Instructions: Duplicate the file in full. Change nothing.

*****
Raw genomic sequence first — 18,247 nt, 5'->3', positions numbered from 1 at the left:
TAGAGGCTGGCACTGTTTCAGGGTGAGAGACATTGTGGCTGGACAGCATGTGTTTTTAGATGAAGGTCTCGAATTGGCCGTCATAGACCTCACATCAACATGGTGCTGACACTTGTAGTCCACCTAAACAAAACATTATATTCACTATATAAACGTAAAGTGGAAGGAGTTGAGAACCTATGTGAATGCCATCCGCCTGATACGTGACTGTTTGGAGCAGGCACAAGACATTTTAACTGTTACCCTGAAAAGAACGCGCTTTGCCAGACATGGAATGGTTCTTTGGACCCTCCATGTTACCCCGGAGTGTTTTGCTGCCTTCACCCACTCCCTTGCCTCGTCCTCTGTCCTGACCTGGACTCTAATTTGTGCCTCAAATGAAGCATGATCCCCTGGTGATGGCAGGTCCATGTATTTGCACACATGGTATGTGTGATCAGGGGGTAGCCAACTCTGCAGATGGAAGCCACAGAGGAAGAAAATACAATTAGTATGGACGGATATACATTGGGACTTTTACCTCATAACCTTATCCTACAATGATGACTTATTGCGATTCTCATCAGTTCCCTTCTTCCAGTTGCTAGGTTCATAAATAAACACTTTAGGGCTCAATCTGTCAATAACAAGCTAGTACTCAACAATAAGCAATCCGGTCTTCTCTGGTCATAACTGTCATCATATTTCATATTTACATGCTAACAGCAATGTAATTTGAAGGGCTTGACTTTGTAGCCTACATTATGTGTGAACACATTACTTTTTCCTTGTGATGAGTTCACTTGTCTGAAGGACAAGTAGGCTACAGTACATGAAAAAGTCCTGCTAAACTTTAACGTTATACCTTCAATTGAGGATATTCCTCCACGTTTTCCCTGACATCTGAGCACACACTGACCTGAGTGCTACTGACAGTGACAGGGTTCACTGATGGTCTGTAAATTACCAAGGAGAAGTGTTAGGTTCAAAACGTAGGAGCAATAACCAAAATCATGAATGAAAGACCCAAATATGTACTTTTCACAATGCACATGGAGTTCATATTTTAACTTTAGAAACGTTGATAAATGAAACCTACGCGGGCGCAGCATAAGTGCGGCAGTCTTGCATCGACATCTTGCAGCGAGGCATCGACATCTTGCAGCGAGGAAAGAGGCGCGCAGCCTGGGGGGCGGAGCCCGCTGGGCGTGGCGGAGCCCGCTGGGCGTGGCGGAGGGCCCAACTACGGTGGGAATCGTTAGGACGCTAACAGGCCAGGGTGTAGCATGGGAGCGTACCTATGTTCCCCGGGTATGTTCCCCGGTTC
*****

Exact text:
Raw genomic sequence first — 18,247 nt, 5'->3', positions numbered from 1 at the left:
TAGAGGCTGGCACTGTTTCAGGGTGAGAGACATTGTGGCTGGACAGCATGTGTTTTTAGATGAAGGTCTCGAATTGGCCGTCATAGACCTCACATCAACATGGTGCTGACACTTGTAGTCCACCTAAACAAAACATTATATTCACTATATAAACGTAAAGTGGAAGGAGTTGAGAACCTATGTGAATGCCATCCGCCTGATACGTGACTGTTTGGAGCAGGCACAAGACATTTTAACTGTTACCCTGAAAAGAACGCGCTTTGCCAGACATGGAATGGTTCTTTGGACCCTCCATGTTACCCCGGAGTGTTTTGCTGCCTTCACCCACTCCCTTGCCTCGTCCTCTGTCCTGACCTGGACTCTAATTTGTGCCTCAAATGAAGCATGATCCCCTGGTGATGGCAGGTCCATGTATTTGCACACATGGTATGTGTGATCAGGGGGTAGCCAACTCTGCAGATGGAAGCCACAGAGGAAGAAAATACAATTAGTATGGACGGATATACATTGGGACTTTTACCTCATAACCTTATCCTACAATGATGACTTATTGCGATTCTCATCAGTTCCCTTCTTCCAGTTGCTAGGTTCATAAATAAACACTTTAGGGCTCAATCTGTCAATAACAAGCTAGTACTCAACAATAAGCAATCCGGTCTTCTCTGGTCATAACTGTCATCATATTTCATATTTACATGCTAACAGCAATGTAATTTGAAGGGCTTGACTTTGTAGCCTACATTATGTGTGAACACATTACTTTTTCCTTGTGATGAGTTCACTTGTCTGAAGGACAAGTAGGCTACAGTACATGAAAAAGTCCTGCTAAACTTTAACGTTATACCTTCAATTGAGGATATTCCTCCACGTTTTCCCTGACATCTGAGCACACACTGACCTGAGTGCTACTGACAGTGACAGGGTTCACTGATGGTCTGTAAATTACCAAGGAGAAGTGTTAGGTTCAAAACGTAGGAGCAATAACCAAAATCATGAATGAAAGACCCAAATATGTACTTTTCACAATGCACATGGAGTTCATATTTTAACTTTAGAAACGTTGATAAATGAAACCTACGCGGGCGCAGCATAAGTGCGGCAGTCTTGCATCGACATCTTGCAGCGAGGCATCGACATCTTGCAGCGAGGAAAGAGGCGCGCAGCCTGGGGGGCGGAGCCCGCTGGGCGTGGCGGAGCCCGCTGGGCGTGGCGGAGGGCCCAACTACGGTGGGAATCGTTAGGACGCTAACAGGCCAGGGTGTAGCATGGGAGCGTACCTATGTTCCCCGGGTATGTTCCCCGGTTC